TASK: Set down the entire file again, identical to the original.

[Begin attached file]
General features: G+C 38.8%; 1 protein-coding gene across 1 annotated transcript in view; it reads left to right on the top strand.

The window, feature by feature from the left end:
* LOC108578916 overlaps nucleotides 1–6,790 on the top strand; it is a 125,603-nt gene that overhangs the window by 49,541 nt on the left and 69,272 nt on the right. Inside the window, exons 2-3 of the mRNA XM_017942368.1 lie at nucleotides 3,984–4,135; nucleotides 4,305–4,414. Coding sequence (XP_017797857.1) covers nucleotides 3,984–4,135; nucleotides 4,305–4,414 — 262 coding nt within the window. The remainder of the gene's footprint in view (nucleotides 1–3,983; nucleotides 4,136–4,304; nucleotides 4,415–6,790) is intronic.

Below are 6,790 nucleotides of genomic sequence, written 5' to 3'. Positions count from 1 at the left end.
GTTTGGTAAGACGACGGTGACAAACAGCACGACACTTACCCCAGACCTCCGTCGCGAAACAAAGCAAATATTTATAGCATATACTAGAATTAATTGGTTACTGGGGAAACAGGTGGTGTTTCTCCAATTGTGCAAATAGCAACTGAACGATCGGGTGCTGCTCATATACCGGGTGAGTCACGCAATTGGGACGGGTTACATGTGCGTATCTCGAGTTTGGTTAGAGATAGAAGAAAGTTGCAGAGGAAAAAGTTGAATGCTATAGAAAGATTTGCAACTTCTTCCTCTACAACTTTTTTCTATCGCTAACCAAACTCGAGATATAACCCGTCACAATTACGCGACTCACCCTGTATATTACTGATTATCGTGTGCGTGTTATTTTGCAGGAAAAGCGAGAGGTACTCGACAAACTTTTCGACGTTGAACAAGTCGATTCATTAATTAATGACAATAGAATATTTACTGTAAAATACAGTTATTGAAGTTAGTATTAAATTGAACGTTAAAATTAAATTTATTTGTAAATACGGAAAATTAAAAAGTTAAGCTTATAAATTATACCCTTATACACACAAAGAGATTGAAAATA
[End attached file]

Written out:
General features: G+C 38.8%; 1 protein-coding gene across 1 annotated transcript in view; it reads left to right on the top strand.

The window, feature by feature from the left end:
* LOC108578916 overlaps nucleotides 1–6,790 on the top strand; it is a 125,603-nt gene that overhangs the window by 49,541 nt on the left and 69,272 nt on the right. Inside the window, exons 2-3 of the mRNA XM_017942368.1 lie at nucleotides 3,984–4,135; nucleotides 4,305–4,414. Coding sequence (XP_017797857.1) covers nucleotides 3,984–4,135; nucleotides 4,305–4,414 — 262 coding nt within the window. The remainder of the gene's footprint in view (nucleotides 1–3,983; nucleotides 4,136–4,304; nucleotides 4,415–6,790) is intronic.

Below are 6,790 nucleotides of genomic sequence, written 5' to 3'. Positions count from 1 at the left end.
GTTTGGTAAGACGACGGTGACAAACAGCACGACACTTACCCCAGACCTCCGTCGCGAAACAAAGCAAATATTTATAGCATATACTAGAATTAATTGGTTACTGGGGAAACAGGTGGTGTTTCTCCAATTGTGCAAATAGCAACTGAACGATCGGGTGCTGCTCATATACCGGGTGAGTCACGCAATTGGGACGGGTTACATGTGCGTATCTCGAGTTTGGTTAGAGATAGAAGAAAGTTGCAGAGGAAAAAGTTGAATGCTATAGAAAGATTTGCAACTTCTTCCTCTACAACTTTTTTCTATCGCTAACCAAACTCGAGATATAACCCGTCACAATTACGCGACTCACCCTGTATATTACTGATTATCGTGTGCGTGTTATTTTGCAGGAAAAGCGAGAGGTACTCGACAAACTTTTCGACGTTGAACAAGTCGATTCATTAATTAATGACAATAGAATATTTACTGTAAAATACAGTTATTGAAGTTAGTATTAAATTGAACGTTAAAATTAAATTTATTTGTAAATACGGAAAATTAAAAAGTTAAGCTTATAAATTATACCCTTATACACACAAAGAGATTGAAAATA